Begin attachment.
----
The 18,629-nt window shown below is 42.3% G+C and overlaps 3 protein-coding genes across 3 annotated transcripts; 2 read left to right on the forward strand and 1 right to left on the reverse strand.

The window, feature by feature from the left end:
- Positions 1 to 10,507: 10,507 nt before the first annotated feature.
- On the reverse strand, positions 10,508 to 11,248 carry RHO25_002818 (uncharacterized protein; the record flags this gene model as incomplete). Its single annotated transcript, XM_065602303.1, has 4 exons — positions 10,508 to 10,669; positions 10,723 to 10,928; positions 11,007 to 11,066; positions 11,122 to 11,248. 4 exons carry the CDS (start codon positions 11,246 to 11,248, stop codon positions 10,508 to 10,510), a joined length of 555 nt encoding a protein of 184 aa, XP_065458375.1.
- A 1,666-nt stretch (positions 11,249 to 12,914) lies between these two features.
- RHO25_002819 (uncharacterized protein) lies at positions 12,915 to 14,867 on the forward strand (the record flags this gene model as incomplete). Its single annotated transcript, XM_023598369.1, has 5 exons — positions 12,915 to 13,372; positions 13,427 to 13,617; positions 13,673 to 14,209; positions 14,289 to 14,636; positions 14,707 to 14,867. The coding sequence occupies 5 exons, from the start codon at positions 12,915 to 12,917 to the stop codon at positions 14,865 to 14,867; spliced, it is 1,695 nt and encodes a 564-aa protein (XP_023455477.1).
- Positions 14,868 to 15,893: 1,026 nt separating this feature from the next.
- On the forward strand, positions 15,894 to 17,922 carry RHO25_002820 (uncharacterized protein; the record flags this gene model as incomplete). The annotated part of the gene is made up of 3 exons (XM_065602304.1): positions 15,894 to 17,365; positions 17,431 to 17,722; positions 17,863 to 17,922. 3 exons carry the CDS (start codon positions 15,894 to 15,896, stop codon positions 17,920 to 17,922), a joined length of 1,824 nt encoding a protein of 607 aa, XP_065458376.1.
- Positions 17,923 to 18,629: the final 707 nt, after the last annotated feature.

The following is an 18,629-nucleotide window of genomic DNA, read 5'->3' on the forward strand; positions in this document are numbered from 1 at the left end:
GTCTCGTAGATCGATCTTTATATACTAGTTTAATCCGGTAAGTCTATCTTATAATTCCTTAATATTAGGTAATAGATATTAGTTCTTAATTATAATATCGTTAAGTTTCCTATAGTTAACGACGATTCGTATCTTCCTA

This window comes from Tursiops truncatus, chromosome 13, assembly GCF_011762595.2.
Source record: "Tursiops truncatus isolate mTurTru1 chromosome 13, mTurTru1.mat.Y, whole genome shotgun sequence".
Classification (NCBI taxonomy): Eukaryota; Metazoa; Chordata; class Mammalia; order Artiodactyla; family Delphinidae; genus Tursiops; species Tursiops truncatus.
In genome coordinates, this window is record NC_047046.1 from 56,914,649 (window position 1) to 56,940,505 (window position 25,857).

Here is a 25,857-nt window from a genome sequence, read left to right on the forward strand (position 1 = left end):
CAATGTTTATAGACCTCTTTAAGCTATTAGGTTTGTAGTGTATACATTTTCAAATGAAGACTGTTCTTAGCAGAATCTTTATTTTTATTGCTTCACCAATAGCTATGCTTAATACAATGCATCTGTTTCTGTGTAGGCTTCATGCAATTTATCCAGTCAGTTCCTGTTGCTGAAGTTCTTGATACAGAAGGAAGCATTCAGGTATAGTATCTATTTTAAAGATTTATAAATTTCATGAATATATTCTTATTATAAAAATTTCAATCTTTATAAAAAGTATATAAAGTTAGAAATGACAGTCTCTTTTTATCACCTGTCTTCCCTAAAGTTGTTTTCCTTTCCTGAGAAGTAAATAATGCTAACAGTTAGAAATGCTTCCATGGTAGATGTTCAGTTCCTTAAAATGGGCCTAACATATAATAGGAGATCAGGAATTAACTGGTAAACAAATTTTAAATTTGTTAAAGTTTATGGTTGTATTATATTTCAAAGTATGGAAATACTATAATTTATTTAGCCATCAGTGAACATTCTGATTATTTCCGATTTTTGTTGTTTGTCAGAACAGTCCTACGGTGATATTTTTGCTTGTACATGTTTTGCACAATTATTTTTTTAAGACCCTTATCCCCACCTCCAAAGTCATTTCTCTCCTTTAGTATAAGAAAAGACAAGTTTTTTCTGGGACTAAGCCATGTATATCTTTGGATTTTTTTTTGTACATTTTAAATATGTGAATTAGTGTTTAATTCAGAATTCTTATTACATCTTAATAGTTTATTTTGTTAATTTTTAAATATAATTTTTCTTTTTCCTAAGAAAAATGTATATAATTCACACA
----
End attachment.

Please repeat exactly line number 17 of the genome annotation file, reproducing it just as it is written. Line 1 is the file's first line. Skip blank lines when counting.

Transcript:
CAATGTTTATAGACCTCTTTAAGCTATTAGGTTTGTAGTGTATACATTTTCAAATGAAGACTGTTCTTAGCAGAATCTTTATTTTTATTGCTTCACCAATAGCTATGCTTAATACAATGCATCTGTTTCTGTGTAGGCTTCATGCAATTTATCCAGTCAGTTCCTGTTGCTGAAGTTCTTGATACAGAAGGAAGCATTCAGGTATAGTATCTATTTTAAAGATTTATAAATTTCATGAATATATTCTTATTATAAAAATTTCAATCTTTATAAAAAGTATATAAAGTTAGAAATGACAGTCTCTTTTTATCACCTGTCTTCCCTAAAGTTGTTTTCCTTTCCTGAGAAGTAAATAATGCTAACAGTTAGAAATGCTTCCATGGTAGATGTTCAGTTCCTTAAAATGGGCCTAACATATAATAGGAGATCAGGAATTAACTGGTAAACAAATTTTAAATTTGTTAAAGTTTATGGTTGTATTATATTTCAAAGTATGGAAATACTATAATTTATTTAGCCATCAGTGAACATTCTGATTATTTCCGATTTTTGTTGTTTGTCAGAACAGTCCTACGGTGATATTTTTGCTTGTACATGTTTTGCACAATTATTTTTTTAAGACCCTTATCCCCACCTCCAAAGTCATTTCTCTCCTTTAGTATAAGAAAAGACAAGTTTTTTCTGGGACTAAGCCATGTATATCTTTGGATTTTTTTTTGTACATTTTAAATATGTGAATTAGTGTTTAATTCAGAATTCTTATTACATCTTAATAGTTTATTTTGTTAATTTTTAAATATAATTTTTCTTTTTCCTAAGAAAAATGTATATAATTCACACA